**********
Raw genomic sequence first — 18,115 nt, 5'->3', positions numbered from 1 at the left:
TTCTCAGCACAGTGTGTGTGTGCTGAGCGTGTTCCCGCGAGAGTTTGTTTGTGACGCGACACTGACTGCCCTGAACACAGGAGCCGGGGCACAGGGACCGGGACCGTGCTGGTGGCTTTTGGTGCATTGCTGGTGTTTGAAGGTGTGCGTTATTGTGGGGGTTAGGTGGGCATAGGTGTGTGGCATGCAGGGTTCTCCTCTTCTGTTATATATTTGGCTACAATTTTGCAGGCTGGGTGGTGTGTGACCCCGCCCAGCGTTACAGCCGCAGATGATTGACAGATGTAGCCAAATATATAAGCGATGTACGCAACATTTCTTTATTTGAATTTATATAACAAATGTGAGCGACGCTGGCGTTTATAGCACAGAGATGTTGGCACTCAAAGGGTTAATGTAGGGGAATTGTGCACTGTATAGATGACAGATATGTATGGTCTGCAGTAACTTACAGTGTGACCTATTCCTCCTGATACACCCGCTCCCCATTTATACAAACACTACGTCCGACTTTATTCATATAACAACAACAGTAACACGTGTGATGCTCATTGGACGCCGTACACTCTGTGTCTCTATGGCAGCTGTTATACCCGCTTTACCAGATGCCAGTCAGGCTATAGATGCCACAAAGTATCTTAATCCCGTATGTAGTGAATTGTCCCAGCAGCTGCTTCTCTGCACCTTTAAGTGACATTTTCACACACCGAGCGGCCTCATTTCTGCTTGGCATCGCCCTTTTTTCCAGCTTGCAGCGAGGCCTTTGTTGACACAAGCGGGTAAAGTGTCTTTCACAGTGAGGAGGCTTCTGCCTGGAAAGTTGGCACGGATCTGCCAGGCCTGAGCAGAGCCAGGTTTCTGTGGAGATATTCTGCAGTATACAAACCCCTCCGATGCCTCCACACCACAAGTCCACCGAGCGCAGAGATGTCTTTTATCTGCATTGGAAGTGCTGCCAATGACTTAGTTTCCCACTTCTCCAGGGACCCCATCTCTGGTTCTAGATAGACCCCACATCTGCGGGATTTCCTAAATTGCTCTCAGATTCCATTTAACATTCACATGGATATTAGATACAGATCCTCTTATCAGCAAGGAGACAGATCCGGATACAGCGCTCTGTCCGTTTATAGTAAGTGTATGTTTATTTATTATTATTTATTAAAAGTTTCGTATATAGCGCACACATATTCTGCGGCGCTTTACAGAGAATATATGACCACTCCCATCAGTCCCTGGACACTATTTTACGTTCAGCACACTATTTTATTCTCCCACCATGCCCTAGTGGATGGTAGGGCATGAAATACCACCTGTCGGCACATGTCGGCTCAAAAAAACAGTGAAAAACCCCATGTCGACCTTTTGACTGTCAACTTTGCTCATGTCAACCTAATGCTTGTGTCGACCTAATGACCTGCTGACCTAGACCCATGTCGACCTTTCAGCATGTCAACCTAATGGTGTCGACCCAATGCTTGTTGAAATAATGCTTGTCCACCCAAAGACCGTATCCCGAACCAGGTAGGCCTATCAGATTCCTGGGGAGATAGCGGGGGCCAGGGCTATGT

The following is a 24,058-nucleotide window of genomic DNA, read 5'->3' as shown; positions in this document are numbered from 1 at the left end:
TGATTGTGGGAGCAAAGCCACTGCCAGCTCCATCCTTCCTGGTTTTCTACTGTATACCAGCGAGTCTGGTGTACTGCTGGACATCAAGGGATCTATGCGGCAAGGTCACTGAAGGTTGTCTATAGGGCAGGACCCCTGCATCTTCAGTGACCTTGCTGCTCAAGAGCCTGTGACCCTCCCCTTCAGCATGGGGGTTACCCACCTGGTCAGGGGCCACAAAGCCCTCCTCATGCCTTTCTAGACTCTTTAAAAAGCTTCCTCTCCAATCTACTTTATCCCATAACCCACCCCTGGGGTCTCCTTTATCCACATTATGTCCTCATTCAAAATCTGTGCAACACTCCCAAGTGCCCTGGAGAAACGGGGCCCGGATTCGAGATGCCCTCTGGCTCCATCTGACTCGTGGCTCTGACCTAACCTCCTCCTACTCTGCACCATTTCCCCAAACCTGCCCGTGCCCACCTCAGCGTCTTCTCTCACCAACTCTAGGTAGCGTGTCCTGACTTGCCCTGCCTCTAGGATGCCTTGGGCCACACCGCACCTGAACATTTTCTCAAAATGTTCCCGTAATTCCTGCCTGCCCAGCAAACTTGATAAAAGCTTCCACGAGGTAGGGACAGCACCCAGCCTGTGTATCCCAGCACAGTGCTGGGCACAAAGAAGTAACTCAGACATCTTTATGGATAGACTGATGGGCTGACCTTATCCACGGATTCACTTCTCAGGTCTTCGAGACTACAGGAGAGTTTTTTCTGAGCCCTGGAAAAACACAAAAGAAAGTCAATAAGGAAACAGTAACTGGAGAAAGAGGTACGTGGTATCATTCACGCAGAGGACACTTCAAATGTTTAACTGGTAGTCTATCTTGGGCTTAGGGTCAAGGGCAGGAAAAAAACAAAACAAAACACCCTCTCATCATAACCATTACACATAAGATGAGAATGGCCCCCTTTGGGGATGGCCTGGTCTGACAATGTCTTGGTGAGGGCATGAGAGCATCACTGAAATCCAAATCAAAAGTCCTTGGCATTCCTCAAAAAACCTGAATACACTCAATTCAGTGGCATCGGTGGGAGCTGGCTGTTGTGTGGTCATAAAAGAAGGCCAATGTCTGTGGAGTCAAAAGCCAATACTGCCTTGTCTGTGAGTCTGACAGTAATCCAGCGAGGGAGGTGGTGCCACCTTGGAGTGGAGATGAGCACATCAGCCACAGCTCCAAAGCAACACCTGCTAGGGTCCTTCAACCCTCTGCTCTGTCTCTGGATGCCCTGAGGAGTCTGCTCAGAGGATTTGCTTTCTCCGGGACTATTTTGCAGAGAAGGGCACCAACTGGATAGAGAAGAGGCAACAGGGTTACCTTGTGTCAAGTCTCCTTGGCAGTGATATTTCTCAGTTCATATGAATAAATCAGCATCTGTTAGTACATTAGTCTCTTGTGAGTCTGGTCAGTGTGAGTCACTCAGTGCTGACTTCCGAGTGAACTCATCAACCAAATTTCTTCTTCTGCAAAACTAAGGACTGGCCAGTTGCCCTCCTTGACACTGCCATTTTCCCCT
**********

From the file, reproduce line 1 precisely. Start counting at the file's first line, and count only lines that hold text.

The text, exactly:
Raw genomic sequence first — 18,115 nt, 5'->3', positions numbered from 1 at the left: